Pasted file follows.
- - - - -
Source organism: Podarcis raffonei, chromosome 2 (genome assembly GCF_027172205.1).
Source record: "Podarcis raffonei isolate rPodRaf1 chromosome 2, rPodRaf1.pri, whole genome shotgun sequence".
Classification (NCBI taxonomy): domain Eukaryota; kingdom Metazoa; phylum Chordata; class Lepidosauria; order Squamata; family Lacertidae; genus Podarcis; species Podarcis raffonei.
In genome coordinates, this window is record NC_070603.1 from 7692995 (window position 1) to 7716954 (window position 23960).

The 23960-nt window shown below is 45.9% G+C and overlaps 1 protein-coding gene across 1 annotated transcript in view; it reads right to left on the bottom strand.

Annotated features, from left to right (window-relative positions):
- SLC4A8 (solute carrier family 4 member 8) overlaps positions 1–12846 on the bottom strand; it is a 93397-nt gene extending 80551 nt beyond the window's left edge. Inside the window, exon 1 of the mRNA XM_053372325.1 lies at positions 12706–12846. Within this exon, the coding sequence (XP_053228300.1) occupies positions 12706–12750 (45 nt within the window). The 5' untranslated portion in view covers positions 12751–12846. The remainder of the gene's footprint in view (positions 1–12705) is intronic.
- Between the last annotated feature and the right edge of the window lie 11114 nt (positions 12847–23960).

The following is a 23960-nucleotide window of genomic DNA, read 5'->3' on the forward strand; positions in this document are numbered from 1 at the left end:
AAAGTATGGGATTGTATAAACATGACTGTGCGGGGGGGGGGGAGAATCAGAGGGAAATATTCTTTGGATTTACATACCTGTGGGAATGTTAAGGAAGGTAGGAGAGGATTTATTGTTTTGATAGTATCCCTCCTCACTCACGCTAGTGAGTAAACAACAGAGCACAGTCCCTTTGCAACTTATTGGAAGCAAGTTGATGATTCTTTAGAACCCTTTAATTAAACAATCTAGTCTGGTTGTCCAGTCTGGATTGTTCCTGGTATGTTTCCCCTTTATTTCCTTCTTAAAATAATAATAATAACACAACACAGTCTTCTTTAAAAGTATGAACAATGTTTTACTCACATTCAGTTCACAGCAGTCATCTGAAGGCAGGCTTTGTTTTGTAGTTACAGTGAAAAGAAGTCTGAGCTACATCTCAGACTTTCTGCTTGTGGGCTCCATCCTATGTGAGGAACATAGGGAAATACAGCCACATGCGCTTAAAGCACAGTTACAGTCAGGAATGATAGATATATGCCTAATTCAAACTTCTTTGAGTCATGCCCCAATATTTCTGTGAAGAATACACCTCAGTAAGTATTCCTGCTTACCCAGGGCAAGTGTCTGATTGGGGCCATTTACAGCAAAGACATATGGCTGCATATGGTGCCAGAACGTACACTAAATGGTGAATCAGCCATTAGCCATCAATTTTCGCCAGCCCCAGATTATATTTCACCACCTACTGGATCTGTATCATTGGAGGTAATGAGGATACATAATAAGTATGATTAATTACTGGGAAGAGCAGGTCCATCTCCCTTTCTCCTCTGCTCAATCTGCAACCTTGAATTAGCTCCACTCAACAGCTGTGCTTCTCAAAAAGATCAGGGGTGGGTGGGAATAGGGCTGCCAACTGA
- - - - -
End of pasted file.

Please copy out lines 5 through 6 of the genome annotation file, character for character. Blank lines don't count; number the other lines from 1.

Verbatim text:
The 23960-nt window shown below is 45.9% G+C and overlaps 1 protein-coding gene across 1 annotated transcript in view; it reads right to left on the bottom strand.

Annotated features, from left to right (window-relative positions):